US Geological Survey


Date of this Version



Published in WETLANDS, Vol. 28, No. 3, September 2008, pp. 563–577.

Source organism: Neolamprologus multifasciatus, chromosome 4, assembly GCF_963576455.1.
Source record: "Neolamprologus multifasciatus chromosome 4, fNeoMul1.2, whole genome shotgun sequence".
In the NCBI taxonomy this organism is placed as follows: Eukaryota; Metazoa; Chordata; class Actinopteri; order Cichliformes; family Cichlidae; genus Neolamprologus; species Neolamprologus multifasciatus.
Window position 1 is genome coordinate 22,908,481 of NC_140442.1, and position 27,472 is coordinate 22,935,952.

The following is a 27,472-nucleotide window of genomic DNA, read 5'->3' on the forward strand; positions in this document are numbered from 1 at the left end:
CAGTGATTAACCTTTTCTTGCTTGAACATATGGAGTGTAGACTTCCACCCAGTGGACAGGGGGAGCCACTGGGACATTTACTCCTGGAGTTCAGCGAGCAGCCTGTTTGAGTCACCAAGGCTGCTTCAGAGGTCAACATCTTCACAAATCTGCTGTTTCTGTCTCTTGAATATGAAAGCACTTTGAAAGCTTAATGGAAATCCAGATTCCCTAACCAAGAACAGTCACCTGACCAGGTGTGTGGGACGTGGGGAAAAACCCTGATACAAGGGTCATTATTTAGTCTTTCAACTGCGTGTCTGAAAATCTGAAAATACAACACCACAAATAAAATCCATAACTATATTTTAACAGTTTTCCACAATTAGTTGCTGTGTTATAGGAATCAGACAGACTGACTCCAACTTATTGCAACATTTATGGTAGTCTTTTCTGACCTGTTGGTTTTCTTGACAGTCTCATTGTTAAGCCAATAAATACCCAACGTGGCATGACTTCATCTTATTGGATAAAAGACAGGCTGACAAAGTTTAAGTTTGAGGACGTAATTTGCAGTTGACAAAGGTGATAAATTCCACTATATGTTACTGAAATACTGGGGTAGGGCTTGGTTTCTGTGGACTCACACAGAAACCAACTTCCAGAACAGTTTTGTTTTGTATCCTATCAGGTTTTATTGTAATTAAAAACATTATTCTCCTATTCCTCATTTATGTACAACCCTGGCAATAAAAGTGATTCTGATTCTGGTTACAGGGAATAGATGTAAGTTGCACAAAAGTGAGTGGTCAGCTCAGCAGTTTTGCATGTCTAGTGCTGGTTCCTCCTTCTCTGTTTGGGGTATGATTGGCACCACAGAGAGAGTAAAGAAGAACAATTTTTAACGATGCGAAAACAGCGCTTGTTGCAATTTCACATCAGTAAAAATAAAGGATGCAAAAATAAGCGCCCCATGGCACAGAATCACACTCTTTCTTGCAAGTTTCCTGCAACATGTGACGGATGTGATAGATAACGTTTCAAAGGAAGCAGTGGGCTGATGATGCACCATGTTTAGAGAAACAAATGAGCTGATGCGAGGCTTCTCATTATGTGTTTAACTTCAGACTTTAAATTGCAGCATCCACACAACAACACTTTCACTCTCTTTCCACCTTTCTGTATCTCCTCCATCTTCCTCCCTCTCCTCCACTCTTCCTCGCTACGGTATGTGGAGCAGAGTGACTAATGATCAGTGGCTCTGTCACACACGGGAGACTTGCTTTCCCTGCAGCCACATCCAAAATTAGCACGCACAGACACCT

The failure of managed wetlands to provide a broad suite of ecosystem services (e.g., carbon storage, wildlife habitat, ground-water recharge, storm-water retention) valuable to society is primarily the result of a lack of consideration of ecosystem processes that maintain productive wetland ecosystems or physical and social forces that restrict a manager’s ability to apply actions that allow those processes to occur. Therefore, we outline a course of action that considers restoration of ecosystem processes in those systems where off-site land use or physical alterations restrict local management. Upon considering a wetland system, or examining a particular management regime, there are several factors that will allow successful restoration of wetland services. An initial step is examination of the political/social factors that have structured the current ecological condition and whether those realities can be addressed. Most successful restorations of wetland ecosystem services involve cooperation among multiple agencies, acquisition of funds from non-traditional sources, seeking of scientific advice on ecosystem processes, and cultivation of good working relationships among biologists, managers, and maintenance staff. Beyond that, in on-site wetland situations, management should examine the existing hydrogeomorphic situation and processes (e.g., climatic variation, tides, riverine flood-pulse events) responsible for maintenance of ecosystem services within a given temporal framework appropriate for that wetland’s hydrologic pattern. We discuss these processes for five major wetland types (depressional, lacustrine, estuarine, riverine, and man-made impoundments) and then provide two case histories in which this approach was applied: Seney National Wildlife Refuge with a restored fen system and Bosque del Apache National Wildlife Refuge where riverine processes have been simulated to restore native habitat. With adequate partnerships and administrative and political support, managers faced with degraded and/or disconnected wetland processes will be able to restore ecosystem services for society in our highly altered landscape by considering wetlands in their given hydrogeomorphic setting and temporal stage.